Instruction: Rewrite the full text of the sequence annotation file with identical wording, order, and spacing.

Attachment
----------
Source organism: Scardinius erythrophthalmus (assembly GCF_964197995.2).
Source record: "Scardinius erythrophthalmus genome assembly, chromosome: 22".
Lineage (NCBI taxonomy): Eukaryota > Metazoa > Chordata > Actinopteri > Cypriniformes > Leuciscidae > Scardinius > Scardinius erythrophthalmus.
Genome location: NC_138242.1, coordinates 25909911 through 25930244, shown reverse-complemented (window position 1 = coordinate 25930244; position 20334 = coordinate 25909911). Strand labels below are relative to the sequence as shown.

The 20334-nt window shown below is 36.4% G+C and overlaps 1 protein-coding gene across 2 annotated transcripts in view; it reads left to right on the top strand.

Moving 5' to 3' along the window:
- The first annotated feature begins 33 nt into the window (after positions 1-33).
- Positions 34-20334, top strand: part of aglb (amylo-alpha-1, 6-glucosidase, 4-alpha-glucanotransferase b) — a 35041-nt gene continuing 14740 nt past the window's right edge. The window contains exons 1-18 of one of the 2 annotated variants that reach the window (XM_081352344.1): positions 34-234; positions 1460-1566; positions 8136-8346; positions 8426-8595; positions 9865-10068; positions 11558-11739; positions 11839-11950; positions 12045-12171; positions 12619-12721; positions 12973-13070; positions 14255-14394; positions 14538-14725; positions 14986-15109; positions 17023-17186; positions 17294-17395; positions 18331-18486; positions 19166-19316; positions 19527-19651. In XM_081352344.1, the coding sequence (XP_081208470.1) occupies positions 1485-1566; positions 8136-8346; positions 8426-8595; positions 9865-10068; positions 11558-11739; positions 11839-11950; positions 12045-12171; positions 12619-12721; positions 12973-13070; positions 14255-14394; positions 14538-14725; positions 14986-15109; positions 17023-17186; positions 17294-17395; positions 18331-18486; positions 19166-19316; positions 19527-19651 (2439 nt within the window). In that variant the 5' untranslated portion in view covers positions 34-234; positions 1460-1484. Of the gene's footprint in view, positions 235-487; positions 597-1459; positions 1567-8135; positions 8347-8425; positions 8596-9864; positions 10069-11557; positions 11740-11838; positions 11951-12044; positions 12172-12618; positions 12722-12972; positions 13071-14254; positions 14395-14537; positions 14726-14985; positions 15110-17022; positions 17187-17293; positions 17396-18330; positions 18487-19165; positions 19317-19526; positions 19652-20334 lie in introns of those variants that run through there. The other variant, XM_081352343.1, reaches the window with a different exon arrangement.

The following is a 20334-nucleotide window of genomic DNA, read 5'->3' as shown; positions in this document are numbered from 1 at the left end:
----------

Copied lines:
Source organism: Scardinius erythrophthalmus (assembly GCF_964197995.2).
Source record: "Scardinius erythrophthalmus genome assembly, chromosome: 22".
Lineage (NCBI taxonomy): Eukaryota > Metazoa > Chordata > Actinopteri > Cypriniformes > Leuciscidae > Scardinius > Scardinius erythrophthalmus.
Genome location: NC_138242.1, coordinates 25909911 through 25930244, shown reverse-complemented (window position 1 = coordinate 25930244; position 20334 = coordinate 25909911). Strand labels below are relative to the sequence as shown.

The 20334-nt window shown below is 36.4% G+C and overlaps 1 protein-coding gene across 2 annotated transcripts in view; it reads left to right on the top strand.

Moving 5' to 3' along the window:
- The first annotated feature begins 33 nt into the window (after positions 1-33).
- Positions 34-20334, top strand: part of aglb (amylo-alpha-1, 6-glucosidase, 4-alpha-glucanotransferase b) — a 35041-nt gene continuing 14740 nt past the window's right edge. The window contains exons 1-18 of one of the 2 annotated variants that reach the window (XM_081352344.1): positions 34-234; positions 1460-1566; positions 8136-8346; positions 8426-8595; positions 9865-10068; positions 11558-11739; positions 11839-11950; positions 12045-12171; positions 12619-12721; positions 12973-13070; positions 14255-14394; positions 14538-14725; positions 14986-15109; positions 17023-17186; positions 17294-17395; positions 18331-18486; positions 19166-19316; positions 19527-19651. In XM_081352344.1, the coding sequence (XP_081208470.1) occupies positions 1485-1566; positions 8136-8346; positions 8426-8595; positions 9865-10068; positions 11558-11739; positions 11839-11950; positions 12045-12171; positions 12619-12721; positions 12973-13070; positions 14255-14394; positions 14538-14725; positions 14986-15109; positions 17023-17186; positions 17294-17395; positions 18331-18486; positions 19166-19316; positions 19527-19651 (2439 nt within the window). In that variant the 5' untranslated portion in view covers positions 34-234; positions 1460-1484. Of the gene's footprint in view, positions 235-487; positions 597-1459; positions 1567-8135; positions 8347-8425; positions 8596-9864; positions 10069-11557; positions 11740-11838; positions 11951-12044; positions 12172-12618; positions 12722-12972; positions 13071-14254; positions 14395-14537; positions 14726-14985; positions 15110-17022; positions 17187-17293; positions 17396-18330; positions 18487-19165; positions 19317-19526; positions 19652-20334 lie in introns of those variants that run through there. The other variant, XM_081352343.1, reaches the window with a different exon arrangement.

The following is a 20334-nucleotide window of genomic DNA, read 5'->3' as shown; positions in this document are numbered from 1 at the left end: